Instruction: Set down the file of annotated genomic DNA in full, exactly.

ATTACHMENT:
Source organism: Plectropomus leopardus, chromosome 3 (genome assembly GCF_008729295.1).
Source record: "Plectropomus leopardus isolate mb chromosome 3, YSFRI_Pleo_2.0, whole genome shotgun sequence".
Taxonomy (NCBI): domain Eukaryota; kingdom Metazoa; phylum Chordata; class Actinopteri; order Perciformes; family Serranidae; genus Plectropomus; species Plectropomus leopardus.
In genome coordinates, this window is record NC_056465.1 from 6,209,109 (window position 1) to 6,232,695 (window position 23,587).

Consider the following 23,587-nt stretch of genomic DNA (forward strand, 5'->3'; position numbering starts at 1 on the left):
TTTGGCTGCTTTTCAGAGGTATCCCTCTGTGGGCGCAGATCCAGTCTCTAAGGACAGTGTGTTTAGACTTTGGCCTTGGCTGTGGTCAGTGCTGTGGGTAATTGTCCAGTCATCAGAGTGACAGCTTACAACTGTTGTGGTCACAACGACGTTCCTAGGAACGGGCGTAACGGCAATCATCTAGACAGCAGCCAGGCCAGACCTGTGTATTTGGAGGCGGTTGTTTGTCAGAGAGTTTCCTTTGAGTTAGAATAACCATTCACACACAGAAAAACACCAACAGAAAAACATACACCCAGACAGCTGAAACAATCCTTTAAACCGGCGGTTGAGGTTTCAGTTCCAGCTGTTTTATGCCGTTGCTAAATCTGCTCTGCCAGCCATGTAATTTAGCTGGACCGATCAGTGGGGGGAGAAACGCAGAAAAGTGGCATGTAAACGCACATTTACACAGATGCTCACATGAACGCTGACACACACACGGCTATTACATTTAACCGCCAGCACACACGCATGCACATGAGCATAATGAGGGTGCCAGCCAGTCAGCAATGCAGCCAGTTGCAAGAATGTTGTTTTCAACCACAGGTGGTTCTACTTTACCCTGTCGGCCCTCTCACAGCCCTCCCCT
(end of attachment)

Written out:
Source organism: Plectropomus leopardus, chromosome 3 (genome assembly GCF_008729295.1).
Source record: "Plectropomus leopardus isolate mb chromosome 3, YSFRI_Pleo_2.0, whole genome shotgun sequence".
Taxonomy (NCBI): domain Eukaryota; kingdom Metazoa; phylum Chordata; class Actinopteri; order Perciformes; family Serranidae; genus Plectropomus; species Plectropomus leopardus.
In genome coordinates, this window is record NC_056465.1 from 6,209,109 (window position 1) to 6,232,695 (window position 23,587).

Consider the following 23,587-nt stretch of genomic DNA (forward strand, 5'->3'; position numbering starts at 1 on the left):
TTTGGCTGCTTTTCAGAGGTATCCCTCTGTGGGCGCAGATCCAGTCTCTAAGGACAGTGTGTTTAGACTTTGGCCTTGGCTGTGGTCAGTGCTGTGGGTAATTGTCCAGTCATCAGAGTGACAGCTTACAACTGTTGTGGTCACAACGACGTTCCTAGGAACGGGCGTAACGGCAATCATCTAGACAGCAGCCAGGCCAGACCTGTGTATTTGGAGGCGGTTGTTTGTCAGAGAGTTTCCTTTGAGTTAGAATAACCATTCACACACAGAAAAACACCAACAGAAAAACATACACCCAGACAGCTGAAACAATCCTTTAAACCGGCGGTTGAGGTTTCAGTTCCAGCTGTTTTATGCCGTTGCTAAATCTGCTCTGCCAGCCATGTAATTTAGCTGGACCGATCAGTGGGGGGAGAAACGCAGAAAAGTGGCATGTAAACGCACATTTACACAGATGCTCACATGAACGCTGACACACACACGGCTATTACATTTAACCGCCAGCACACACGCATGCACATGAGCATAATGAGGGTGCCAGCCAGTCAGCAATGCAGCCAGTTGCAAGAATGTTGTTTTCAACCACAGGTGGTTCTACTTTACCCTGTCGGCCCTCTCACAGCCCTCCCCT